Stop Chasing the Day-to-Day Dynamics of the SPDR S&P 500 ETF

  • SPDR S&P 500 ETF Trust (SPY) stock has been a frustrating figure, both enticing and discouraging investors.
  • While it’s tempting to be optimistic, multiple challenges exist.
  • You want to approach cautiously as circumstances are shaky.
man in front of chalkboard with up and down arrow that say buy and sell, respectively
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If you’re like most investors, you’re probably frustrated with the benchmark exchange-traded fund SPDR S&P 500 ETF Trust (NYSEARCA:SPY). With all eyes on SPY stock, it provides real-time guidance on how Wall Street is digesting critical news items on both the domestic and international front. Therefore, the fund talking out of both sides of its mouth is a vexing circumstance.

The bigger picture of course is that on a year-to-date basis, SPY stock is down nearly 5%. Following a meteoric rise from the doldrums of 2020 – when it appeared to many (including yours truly) that we were headed over a cliff – this pedestrian performance is incredibly disappointing.

At the same time, the recent picture has been much more encouraging. Taking away the 1.3% loss on the March 23 session, the bulls have been piling into SPY stock. And even including the midweek blip, the ETF is up nearly 3.4% over the trailing month.

So, which narrative will dominate the trajectory of SPY stock? Both sides have reasons for their arguments, though one angle may be the most reasonable.

SPY SPDR S&P 500 ETF Trust $452.69

SPY Stock May be the Best House in the Worst Block

I hesitate to mention this point because it’s so hackneyed (and so last decade). Still, its relevance has once again reared its ugly head. SPY stock could very well be the best house in the worst block.

Presently, social and economic circumstances seem overwhelming back home. Due to soaring consumer inflation that worsened because of Russia’s decision to invade Ukraine, Americans are getting creamed at the gasoline station. Worse yet, higher fuel charges will lead to downwind pain as anything that needs to be transported will command a premium.

Simultaneously, the expansion of the money supply in response to the unprecedented challenges of the coronavirus pandemic imposes a tax on working people. Unless the Federal Reserve has the political will to address the crisis, turmoil may brew.

With the divisive backdrop of American politics, that’s a combustible mix. Still, where else are you going to put your money but mostly in the US of A?

Whether you look at economic development in terms of innovation or resource production or even population trends, the U.S. ranks relatively favorably across key metrics. That’s not to say we don’t have problems because we do. But we’re arguably better prepared than most countries to handle shocks to the system, which is why SPY stock might make sense.

Current Economic Conditions May be Unsustainable

Although the U.S. has historically been a bastion of stability (at least comparatively), this circumstance doesn’t necessarily mean we’re immune to major destabilizing events. Sure, recent headlines have focused on the immense volatility of the Russian ruble following the nation’s decision to invade its neighbor.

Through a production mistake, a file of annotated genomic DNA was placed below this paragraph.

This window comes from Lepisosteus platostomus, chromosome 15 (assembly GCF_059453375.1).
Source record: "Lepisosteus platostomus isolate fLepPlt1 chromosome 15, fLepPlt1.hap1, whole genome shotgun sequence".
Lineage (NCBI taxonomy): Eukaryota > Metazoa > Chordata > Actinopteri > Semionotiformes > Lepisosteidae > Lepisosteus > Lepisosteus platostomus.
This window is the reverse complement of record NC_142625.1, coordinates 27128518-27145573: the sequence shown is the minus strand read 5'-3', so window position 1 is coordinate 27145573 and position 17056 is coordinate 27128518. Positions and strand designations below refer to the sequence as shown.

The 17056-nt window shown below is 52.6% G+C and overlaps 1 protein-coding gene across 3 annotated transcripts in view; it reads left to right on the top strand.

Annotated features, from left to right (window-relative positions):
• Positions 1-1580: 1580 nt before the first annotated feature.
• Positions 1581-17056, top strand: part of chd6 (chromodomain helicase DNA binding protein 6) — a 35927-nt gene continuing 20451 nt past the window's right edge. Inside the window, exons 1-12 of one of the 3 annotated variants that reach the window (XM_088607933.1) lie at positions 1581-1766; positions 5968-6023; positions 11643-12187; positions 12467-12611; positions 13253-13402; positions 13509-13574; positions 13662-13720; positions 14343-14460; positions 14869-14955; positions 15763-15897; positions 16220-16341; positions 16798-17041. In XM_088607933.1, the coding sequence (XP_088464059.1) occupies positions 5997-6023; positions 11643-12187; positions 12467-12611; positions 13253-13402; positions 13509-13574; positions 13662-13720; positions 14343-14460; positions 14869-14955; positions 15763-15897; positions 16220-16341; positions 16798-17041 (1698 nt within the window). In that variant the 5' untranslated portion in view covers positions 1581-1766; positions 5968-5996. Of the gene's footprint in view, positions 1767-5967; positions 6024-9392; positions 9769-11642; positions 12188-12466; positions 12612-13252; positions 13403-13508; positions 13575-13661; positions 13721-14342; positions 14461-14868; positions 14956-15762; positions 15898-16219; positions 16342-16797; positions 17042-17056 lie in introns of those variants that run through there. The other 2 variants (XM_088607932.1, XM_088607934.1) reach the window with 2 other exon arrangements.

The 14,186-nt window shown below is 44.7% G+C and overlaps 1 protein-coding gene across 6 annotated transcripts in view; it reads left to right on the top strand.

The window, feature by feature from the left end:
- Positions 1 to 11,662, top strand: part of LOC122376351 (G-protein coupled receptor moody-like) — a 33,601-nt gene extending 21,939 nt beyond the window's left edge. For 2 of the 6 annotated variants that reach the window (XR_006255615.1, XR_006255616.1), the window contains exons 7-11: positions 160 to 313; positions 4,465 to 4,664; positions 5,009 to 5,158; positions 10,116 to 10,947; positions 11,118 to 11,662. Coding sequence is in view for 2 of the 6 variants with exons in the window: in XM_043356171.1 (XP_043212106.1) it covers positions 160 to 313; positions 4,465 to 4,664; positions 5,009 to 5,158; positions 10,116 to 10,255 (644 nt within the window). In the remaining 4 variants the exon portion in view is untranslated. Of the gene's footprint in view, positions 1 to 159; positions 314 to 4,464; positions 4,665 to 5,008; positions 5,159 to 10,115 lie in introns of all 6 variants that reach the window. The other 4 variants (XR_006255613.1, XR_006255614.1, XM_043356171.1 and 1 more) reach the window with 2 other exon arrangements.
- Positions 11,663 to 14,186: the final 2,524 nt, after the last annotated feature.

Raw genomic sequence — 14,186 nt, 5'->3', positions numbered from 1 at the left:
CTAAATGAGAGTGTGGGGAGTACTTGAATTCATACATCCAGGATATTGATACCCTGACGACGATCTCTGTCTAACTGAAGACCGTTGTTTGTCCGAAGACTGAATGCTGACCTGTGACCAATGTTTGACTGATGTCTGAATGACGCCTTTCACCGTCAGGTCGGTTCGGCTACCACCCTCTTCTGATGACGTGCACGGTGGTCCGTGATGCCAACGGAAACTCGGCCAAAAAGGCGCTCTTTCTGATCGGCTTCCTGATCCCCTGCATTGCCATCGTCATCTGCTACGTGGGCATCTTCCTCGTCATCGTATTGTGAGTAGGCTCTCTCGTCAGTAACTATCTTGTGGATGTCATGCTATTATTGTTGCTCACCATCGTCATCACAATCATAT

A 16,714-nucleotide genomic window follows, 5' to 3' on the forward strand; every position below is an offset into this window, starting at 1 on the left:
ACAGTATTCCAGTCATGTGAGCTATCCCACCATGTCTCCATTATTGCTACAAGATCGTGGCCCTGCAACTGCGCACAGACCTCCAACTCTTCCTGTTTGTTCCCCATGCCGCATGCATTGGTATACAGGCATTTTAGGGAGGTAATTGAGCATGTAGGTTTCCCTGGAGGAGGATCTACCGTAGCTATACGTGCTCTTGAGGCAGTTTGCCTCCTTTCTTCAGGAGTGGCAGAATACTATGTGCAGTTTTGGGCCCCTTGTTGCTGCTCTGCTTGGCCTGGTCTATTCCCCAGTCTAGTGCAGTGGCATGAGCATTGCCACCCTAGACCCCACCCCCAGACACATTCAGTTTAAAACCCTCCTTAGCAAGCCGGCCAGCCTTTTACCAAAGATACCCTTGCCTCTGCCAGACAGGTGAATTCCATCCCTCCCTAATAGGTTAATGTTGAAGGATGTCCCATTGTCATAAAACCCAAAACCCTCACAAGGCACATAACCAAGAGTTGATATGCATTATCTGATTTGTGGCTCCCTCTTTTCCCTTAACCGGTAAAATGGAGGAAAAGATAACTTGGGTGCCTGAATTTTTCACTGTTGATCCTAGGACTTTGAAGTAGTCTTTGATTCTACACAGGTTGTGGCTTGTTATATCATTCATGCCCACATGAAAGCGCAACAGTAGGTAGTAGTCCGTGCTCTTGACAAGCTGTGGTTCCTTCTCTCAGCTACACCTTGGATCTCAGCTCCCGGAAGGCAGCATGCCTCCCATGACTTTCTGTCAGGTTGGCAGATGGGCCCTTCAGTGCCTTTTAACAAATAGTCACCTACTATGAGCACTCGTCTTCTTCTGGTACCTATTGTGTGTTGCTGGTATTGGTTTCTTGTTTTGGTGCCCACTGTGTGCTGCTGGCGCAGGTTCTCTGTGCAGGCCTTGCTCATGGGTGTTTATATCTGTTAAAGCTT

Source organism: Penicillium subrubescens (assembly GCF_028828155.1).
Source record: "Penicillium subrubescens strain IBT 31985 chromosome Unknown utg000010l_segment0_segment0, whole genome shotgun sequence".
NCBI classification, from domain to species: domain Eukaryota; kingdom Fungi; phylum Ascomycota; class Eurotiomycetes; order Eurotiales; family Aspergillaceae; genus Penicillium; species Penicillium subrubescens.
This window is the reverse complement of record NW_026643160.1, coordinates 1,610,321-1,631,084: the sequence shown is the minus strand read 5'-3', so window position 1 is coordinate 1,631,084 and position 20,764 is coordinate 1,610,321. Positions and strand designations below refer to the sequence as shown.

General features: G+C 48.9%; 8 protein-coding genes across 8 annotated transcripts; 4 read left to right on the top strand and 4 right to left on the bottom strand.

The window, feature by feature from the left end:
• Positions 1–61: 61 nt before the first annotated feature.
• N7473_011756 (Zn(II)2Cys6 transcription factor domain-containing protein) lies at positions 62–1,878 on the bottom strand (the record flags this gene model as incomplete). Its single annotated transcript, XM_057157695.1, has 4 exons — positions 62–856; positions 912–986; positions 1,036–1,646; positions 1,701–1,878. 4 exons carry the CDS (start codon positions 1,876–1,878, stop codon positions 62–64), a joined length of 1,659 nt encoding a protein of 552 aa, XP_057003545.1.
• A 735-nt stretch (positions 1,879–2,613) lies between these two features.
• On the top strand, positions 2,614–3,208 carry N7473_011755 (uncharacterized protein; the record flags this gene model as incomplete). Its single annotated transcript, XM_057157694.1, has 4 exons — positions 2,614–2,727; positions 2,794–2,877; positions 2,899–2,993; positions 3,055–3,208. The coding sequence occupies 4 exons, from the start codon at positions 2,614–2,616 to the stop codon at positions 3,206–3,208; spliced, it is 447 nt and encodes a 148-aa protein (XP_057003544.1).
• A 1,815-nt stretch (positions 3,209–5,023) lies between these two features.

But let’s not forget one thing: our dollar isn’t exactly bulletproof.

No, the greenback isn’t the ruble (thank goodness for that) but at last check, the ruble has gained back some value. On the other hand, the dollar risks losing more purchasing power unless the Fed again does something about the money supply.

According to the Bureau of Labor Statistics, the average hourly earnings of all employees was up 4.2% year-over-year in 2021, whereas this growth rate was 3.3% in 2019. Magnitude wise, we’re talking about a 27% increase in the rate of growth.

Now consider the consumer price index for all urban consumers. Year-over-year growth in the CPI was 4.7% in 2021, whereas it was 1.8% in 2019. Comparing the magnitude difference, we’re talking 160%. To me, this is unsustainable. We’re seeing relatively pitiful growth rates in wages but explosive growth rates in the CPI.

Eventually, these obstacles will impose themselves in every corner of the U.S. economy, which makes SPY stock very questionable.

Be Careful Out There

Since I’m not a money manager, you’re going to have to do your own due diligence regarding your decision on SPY stock. The best that I can do is point you to publicly available information and provide you with insights you might not have considered before.

So, don’t think I’m being negative on SPY stock. If anything, my personal incentive is for SPY stock to rise mercurially higher from here. A robust equities sector – combined with a healthy cryptocurrency market – is good for my brand.

However, I’m concerned about the sustainability of our so-called economic recovery. Therefore, I’m going to point you to the data that I’m seeing in the hope that you can make an informed decision.

On the date of publication, Josh Enomoto did not have (either directly or indirectly) any positions in the securities mentioned in this article. The opinions expressed in this article are those of the writer, subject to the InvestorPlace.com Publishing Guidelines.

A former senior business analyst for Sony Electronics, Josh Enomoto has helped broker major contracts with Fortune Global 500 companies. Over the past several years, he has delivered unique, critical insights for the investment markets, as well as various other industries including legal, construction management, and healthcare.


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